There are many reasons why getting extended time away with God has been, for me, an important practice in restoring my soul. Ruth Haley Barton says it best:

“Times of extended retreat give us a chance to come home to ourselves in God’s presence and to be with God with what is true about us in utter privacy. This is important for us and for those we serve. When we repress what is real in our lives and just keep soldiering on, we get weary from holding it in and eventually it leaks out in ways that are damaging to ourselves and to others.


“But on retreat there is time and space to attend to what is real in our own lives — to celebrate the joys, grieve the losses, shed tears, sit with the questions, feel my anger, attend to my loneliness — and allow God to be with us in those places. These are not times for problem-solving or fixing because not everything can be fixed or solved. On retreat we rest ourselves in God and wait on Him to do what is needed and we return to the battle with fresh energy and keen insight.“


— Ruth Haley Barton

In Elijah’s time of solitude, God makes Himself known not in the wind, earthquake or fire.


Instead it was a still, small voice. The Hebrew meaning of the phrase “still small voice” is more like “a quiet breath or sound”. In retreat two, Daniel spoke of the Hebrew word for Spirit (RUACH) and the Greek word (PNEUMA) meaning “breeze” or “breath”.


Now think about that in terms of the still small voice, or as some translations say the “gentle whisper” that Elijah hears. A whisper suggests intimacy. You have to lean in close to hear a whisper. It helps to be still. It’s difficult to hear a whisper if you’re running around. A whisper is better heard when we’re undistracted and attentive. And as we discovered in The First Reflection, God’s whisper is tender and full of affection for us. Once we hear it for ourselves, we want to hear it again and again.

“For the man or woman who has come to know and love the Lord God in the depths of such intimacy, the times of solitude are the most precious in all of life. They are a rendezvous with the Beloved. They are anticipated with eagerness … gentle interludes with (God) alone are highlights of life.” ​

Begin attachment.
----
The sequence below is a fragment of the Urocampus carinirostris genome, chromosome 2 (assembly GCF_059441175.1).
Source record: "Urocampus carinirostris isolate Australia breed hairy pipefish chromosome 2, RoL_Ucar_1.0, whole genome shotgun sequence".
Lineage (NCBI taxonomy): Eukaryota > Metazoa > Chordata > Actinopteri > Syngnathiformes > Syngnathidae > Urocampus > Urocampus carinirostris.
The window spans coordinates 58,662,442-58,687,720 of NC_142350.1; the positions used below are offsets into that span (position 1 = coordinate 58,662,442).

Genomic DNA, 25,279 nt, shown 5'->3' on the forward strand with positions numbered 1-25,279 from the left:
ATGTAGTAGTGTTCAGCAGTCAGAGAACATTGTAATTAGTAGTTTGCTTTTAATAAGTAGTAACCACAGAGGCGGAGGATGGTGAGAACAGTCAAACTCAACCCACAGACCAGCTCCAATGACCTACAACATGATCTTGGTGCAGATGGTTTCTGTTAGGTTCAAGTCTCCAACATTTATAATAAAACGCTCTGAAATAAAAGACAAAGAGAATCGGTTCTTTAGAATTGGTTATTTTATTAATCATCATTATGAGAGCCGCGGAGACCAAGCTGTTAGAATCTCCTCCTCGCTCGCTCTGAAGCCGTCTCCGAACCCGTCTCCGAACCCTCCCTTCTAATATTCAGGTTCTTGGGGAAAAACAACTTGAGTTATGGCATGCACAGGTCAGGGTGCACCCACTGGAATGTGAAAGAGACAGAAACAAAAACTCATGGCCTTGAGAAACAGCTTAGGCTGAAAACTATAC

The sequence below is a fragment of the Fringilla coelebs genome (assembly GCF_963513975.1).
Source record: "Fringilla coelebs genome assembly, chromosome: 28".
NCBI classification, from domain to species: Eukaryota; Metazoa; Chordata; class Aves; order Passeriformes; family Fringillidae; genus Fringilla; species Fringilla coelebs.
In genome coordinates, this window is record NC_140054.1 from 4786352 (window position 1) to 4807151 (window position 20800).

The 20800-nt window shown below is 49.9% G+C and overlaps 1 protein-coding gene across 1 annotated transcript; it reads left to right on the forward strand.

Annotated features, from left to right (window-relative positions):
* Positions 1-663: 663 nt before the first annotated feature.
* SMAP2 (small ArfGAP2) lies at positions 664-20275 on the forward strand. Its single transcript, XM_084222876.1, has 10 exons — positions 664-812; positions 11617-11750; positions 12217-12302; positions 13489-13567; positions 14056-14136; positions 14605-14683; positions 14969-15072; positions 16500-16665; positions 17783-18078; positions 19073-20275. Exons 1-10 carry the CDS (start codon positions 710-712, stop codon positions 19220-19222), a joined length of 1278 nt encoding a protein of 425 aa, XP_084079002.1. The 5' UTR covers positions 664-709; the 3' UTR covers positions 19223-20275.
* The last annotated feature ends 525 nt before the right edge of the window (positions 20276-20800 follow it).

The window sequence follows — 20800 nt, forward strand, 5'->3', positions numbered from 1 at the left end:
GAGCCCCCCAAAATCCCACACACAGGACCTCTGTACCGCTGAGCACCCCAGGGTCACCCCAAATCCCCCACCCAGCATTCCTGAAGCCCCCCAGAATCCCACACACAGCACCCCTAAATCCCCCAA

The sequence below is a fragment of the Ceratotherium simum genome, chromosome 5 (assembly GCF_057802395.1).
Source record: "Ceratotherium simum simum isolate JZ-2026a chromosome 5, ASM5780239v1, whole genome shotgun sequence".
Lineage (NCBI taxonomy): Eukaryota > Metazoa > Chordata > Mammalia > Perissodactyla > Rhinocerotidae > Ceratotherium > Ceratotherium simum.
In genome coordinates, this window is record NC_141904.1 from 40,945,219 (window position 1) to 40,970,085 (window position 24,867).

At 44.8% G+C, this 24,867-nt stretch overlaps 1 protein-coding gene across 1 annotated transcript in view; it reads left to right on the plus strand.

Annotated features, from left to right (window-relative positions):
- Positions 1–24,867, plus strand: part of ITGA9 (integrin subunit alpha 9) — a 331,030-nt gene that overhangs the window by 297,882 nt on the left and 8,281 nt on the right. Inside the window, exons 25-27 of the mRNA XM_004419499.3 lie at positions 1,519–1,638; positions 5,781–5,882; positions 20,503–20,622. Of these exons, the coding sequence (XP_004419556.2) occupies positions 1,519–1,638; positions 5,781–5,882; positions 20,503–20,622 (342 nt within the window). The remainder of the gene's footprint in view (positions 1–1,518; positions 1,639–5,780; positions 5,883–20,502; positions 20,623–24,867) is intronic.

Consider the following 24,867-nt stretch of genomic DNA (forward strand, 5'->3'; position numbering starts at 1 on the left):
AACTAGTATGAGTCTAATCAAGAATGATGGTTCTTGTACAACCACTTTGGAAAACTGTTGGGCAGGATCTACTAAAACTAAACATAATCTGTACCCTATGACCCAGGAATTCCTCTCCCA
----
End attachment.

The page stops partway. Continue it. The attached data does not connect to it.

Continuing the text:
— Phillip Keller

Reflection Questions

In 1 Kings 19, God asked Elijah a simple question, “What are you doing here?” We hear an echo of this question when Jesus asks the two disciples who are following Him in John 1:38, “What do you want?” Another paraphrase might be, “What are you looking for?”


As you sit in silence with God today, how would you honestly answer the questions, “What are you looking for? What do you want?” Be aware of the tenderness in God’s voice as He invites your engagement, as He draws you into the desert for this intimate conversation.

Moving forward, what might it look like for you to come closer to hear the whisper of God?


What might it look like to fashion your own desert in the days to come?


Is there a church nearby that keeps its doors open where you could slip in and pause for some silence, solitude and prayer? Is it possible to get up early before the household is awake or stay up later to find a desert time? Are there places outdoors that draw you in and offer a sanctuary of sorts?

As you continue to practice retreating in God’s presence, you might find these guidelines from Emilie Griffin​ helpful. You might also enjoy this article​ written by Matt Scott on silence and solitude.